Handling Syncope With Homeopathy
Syncope accounts for almost 40% of patients who come to a clinic complaining of “sudden fall episodes”. It is a transient loss of consciousness associated with a loss of body tone. Most patients recover spontaneously. It can occur as a single event without any specific causation or can also be recurrent when associated with organic pathology. The basic pathophysiology includes decreased cerebral blood flow.
An occurrence of syncope should be differentiated from a seizure episode, as it mimics the latter very closely. Recurrent, unexplained episodes of syncope should be investigated for possible structural cardiac pathologies, as they can lead to death if not treated in time. Most of the time, syncope occurs suddenly without any warning, but few patients may experience pre-syncope manifestations like dizziness, lightheadedness, feeling hot, nausea, and visual blurring.
The transient reduction in cerebral blood flow is mainly due to three basic causes
1. Disturbance in vascular tone or blood volume
2. Obstructive Cardiovascular Disorders and Rhythm Abnormalities
3. Cerebrovascular diseases
Disturbance in vascular tone or blood volume may be due to conditions such as coughing, urination, defecation, or Valsalva maneuver as well as carotid sinus hypersensitivity. Also due to orthostatic hypotension due to certain vasodilator drugs, pure autonomic failure, peripheral neuropathy and decreased blood volume. Heart rhythm abnormalities such as sinus bradicardia, sinus arrest, atrioventricular block, or atrial flutter and fibrillation can also lead to syncope. Vetebrobasilar insufficiency or basilar migraine is one of the cerebrovascular diseases that cause syncope.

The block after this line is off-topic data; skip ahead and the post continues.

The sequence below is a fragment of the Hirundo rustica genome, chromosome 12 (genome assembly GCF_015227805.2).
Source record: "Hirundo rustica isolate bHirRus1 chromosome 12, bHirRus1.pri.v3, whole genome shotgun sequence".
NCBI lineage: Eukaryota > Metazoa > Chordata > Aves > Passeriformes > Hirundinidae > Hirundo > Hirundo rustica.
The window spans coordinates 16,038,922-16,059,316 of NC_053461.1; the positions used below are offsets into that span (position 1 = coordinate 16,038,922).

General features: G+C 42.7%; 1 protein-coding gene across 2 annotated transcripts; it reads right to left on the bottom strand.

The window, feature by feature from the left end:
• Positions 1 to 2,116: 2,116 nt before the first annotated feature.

Disorders that can mimic syncope are a few metabolic disorders like hypoxia, hypoglycemia, anemia, or hyperventilation or certain psychogenic events due to panic attacks or hysterical fainting.
Neurocardiogenic or vasovagal syncope is usually associated with both sympathetic withdrawal (vasodilation) and increased parasympathetic activity causing bradicardia. These are precipitated by alcohol consumption, severe pain, extreme fatigue, hunger, prolonged standing, exposure to a hot or crowded environment, and during an emotional situation.
The pathologies mentioned above should be excluded by carrying out diagnostic tests after a thorough clinical history – including serum electrolytes, glucose and blood count. Electrocardiogram, cardiac enzymes should be checked in case of cardiac causes. An electroencephalogram will rule out the possibility of seizure activity.
Syncope attacks occurring sporadically do not require any treatment if you diagnose them of vasovagal origin. Remedies such as gelsemium, belladonna, conium, and phosphorus have been most effective in treating intermittent syncope episodes.